First Business model; Solomon and the Queen of Sheba

First Business model; Solomon and the Queen of Sheba

Solomon and the Queen of Sheba one of the first business models

between a man and a woman.

The business model between a man and a woman is not uncommon nowadays. I am fascinated by world cultures and I am very attracted to the history of Arabian countries. They are often of the opinion that women in these countries are not respected. However, the opposite is true. A woman has an irreplaceable place in negotiations, especially in business. She brings a slightly different perspective to business, inspires confidence in business partners, and in many others fights for its kingdom as the lion. I was fascinated by one of the first business models set by King Solomon and the Queen of Sheba.

King Solomon is famous as one of the strongest, richest and at the same time one of the wisest rulers in history. It has been said that, in addition to his great conquest abilities, God gave him a gift of dominion over  genies, the weather, and also the ability to understand the words of animals. King Solomon influenced with an incredible sharpness and clear mind.

He was chosen and loved by God, which also had an impact on the great expansion of Babylon.

Sheba ruled in the kingdom of what is now present-day Yemen. The City of Marreb was a great commercial center, a stopping point for merchant caravans that crisscrossed the desert. It’s a culture that has an immensely rich oral tradition and you can be amazed by the stories you’ll heard. Sheba had heard of Solomon being a very knowledgeable king so therefore in her attempt to build a very strong nation she felt that she needed to go there and learn from his wisdom and knowledge. Solomon had heard of Sheba from a hoopoe bird, a prized animal that had become lost in a far off land. He told Solomon about a distant oasis ruled by a rich and a beautiful pagan queen.

Solomon wondered why someone that was so beautiful and so rich didn’t know who the real God is and further had never come to him to pay tribute. So he sent a letter with the hoopoe whose neck delivered it to Sheba. Sheba then took the message to her council of courtiers and asked what she should do about this. 

Sheba thought it was clear that the message was an ultimatum.  Sheba had to pay tribute to Solomon or risk his wrath, which meant war.  Sheba’s servants packed many gifts for Solomon including gold precious stones, oil and spices but perhaps the real reason for her visit was not to bestow gifts but to negotiate trade.

  1. Arouse interest- On both sides. 
  2. Favorable trade . for both parties
  3. Common interests. 
  4. Negotiations
  5. Business partner testing.
  6. Negotiation
  7. The result of mutual agreement 

Marreb, the city in which she lived, was endowed with large amounts of water, food and had irrigation systems built, which had a huge impact on the flourishing of business and trade. One of the very valuable gifts the Queen brought to Solomon was incense, which was said to promote communication between God and man. At the time, it was more precious than gold. The 6-month journey from Saba to Jerusalem was very unusual for those days, Especially for the Queen. Solomon was fascinated by the beauty of the Queen and it is said that their communication was a form of business agreement. Allegedly, the Queen was endowed with a keen mind and prepared some very insidious questions for the King to make sure of his knowledge. The questions were asked in the form of riddles like our modern version of small talk, it was more like when business deals are done today. Mesopotamian culture has a long tradition of riddles between monarchs. Not only do diplomats exchange riddles, but Solomon did the same with Hiram the King of Tire.  So Solomon liked this sort of thing, also riddles were often exchanged at weddings. The act of exchanging riddles shows that you are fit partners.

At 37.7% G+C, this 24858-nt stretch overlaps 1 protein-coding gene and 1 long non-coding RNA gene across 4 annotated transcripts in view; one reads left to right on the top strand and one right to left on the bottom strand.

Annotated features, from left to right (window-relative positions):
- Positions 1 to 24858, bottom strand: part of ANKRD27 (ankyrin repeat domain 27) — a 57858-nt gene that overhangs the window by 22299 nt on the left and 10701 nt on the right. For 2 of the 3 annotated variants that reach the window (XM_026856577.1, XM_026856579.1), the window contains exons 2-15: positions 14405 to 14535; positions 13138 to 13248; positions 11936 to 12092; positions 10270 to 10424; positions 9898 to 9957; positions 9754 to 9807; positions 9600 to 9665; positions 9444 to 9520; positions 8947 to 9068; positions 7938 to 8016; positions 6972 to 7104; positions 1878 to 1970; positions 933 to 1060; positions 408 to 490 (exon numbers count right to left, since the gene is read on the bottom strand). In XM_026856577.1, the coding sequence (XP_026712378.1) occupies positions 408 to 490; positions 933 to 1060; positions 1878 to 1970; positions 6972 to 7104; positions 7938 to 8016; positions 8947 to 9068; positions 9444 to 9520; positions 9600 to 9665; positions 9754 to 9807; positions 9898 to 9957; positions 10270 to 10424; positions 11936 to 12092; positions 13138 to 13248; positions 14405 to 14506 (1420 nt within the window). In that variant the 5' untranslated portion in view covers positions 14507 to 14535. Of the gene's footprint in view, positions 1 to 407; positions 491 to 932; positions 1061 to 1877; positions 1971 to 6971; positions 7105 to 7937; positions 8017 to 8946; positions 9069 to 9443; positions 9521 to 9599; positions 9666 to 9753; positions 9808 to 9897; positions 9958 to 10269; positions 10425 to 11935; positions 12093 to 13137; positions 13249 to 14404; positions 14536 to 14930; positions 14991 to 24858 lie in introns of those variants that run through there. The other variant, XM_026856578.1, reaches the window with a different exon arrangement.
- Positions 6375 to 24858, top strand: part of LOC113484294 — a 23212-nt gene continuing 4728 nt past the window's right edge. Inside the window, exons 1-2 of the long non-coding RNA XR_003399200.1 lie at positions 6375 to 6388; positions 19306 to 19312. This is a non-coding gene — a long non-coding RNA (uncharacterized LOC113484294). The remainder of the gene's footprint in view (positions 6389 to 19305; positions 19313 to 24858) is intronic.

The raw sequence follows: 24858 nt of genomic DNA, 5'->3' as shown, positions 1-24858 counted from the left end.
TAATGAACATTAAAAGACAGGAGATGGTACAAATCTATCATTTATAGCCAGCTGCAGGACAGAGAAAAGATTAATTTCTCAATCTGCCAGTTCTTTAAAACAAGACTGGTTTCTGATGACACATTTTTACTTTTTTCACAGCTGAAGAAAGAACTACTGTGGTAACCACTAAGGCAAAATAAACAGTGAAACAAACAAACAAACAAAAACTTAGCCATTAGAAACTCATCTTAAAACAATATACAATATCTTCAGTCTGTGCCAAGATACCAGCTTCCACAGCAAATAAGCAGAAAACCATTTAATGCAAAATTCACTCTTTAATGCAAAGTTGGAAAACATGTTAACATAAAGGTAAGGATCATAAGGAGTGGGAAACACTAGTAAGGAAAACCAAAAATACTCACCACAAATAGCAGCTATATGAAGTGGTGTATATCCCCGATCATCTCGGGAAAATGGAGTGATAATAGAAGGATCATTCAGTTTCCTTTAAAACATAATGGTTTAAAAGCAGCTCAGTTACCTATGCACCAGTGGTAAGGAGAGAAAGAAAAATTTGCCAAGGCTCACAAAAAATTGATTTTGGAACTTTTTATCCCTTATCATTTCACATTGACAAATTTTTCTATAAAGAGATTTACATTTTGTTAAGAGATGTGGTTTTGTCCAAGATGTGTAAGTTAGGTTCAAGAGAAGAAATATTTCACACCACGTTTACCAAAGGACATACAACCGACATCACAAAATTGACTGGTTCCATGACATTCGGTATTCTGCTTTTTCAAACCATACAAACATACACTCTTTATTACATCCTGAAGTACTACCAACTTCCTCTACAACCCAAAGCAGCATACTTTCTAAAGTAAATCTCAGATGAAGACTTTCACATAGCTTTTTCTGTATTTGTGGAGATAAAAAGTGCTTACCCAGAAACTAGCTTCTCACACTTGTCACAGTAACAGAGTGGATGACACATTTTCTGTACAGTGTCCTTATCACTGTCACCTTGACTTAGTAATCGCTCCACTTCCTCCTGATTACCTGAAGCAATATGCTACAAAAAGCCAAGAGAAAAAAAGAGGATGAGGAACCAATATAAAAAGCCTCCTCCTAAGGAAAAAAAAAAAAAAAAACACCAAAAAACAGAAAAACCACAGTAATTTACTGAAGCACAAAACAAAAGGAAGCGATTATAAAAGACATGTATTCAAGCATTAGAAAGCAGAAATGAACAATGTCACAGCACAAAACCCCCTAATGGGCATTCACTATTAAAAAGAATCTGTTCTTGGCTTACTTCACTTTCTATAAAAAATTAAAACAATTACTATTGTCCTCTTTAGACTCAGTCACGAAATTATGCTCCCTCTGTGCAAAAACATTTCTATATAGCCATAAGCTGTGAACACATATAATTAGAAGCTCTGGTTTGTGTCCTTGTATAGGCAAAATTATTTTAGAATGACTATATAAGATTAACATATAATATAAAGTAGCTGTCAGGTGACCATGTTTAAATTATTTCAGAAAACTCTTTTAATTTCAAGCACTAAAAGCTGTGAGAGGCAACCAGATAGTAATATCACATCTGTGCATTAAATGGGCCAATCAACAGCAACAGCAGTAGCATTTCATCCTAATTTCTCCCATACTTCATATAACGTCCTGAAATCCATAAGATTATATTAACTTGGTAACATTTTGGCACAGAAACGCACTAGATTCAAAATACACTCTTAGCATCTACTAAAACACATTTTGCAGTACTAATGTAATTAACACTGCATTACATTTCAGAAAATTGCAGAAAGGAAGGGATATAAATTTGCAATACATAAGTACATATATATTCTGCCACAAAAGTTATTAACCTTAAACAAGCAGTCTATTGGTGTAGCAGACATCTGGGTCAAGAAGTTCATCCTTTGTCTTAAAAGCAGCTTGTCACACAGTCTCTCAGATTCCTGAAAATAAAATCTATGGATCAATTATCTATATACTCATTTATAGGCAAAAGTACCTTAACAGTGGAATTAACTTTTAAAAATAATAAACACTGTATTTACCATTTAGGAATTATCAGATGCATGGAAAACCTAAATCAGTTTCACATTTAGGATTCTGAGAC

During her stay of 3 years by some accounts, Solomon and Sheba discussed many subjects including Solomon’s God. Solomon had a reputation of being a big womanizer so as a result perhaps it was a part of his longer strategy. The fullest account of the time Solomon and Sheba’s time together was given in the Ethiopian Kebra Nagast; it describes how the two became inseparable until eventually Sheba decided she had to return to her own people. 


The night before the queen’s departure, Solomon gave her a very spicy dinner, and they stayed late into the night. She allegedly stayed in his palace, but forced Solomon to swear that he wouldn’t touch her. He swore on the assumption that she would not take anything from the palace at night. Sheba woke up in the middle of the night with a big thirst, and Solomon stood by her with a glass of water. When the Queen of Sheba returned home she carried with her the light of wisdom, Sheba brought her faith in one God to her country, and 9 months after returning from Jerusalem, she gave birth to her only son, Menelec.


The Etiopian holy book goes on to document how Menelec came of age and journeyed to Jerusalem to visit his father.  It is said that Solomon gave him the Ark of the Covenant which Menelec brought with him to Ethiopia where he founded a new dynasty.

The Queen is a perfect display of strength, wisdom, education, progress and a certain sense of business. She must have had a very strong motive to make such a difficult journey to meet with Solomon. It is probable that strong women like the Queen where not uncommon at that time. A remarkable woman whose courageous efforts ensured trade, peace and at the same time brought faith in God to a pagan country.

During this agreement, the deal was sealed probably also through his son. Isn’t it our greatest blessing to have a child with strong health and a clear minded partner? How else can we ensure a healthy and well-meaning future generation?

Le Globless 

Kinza Vierik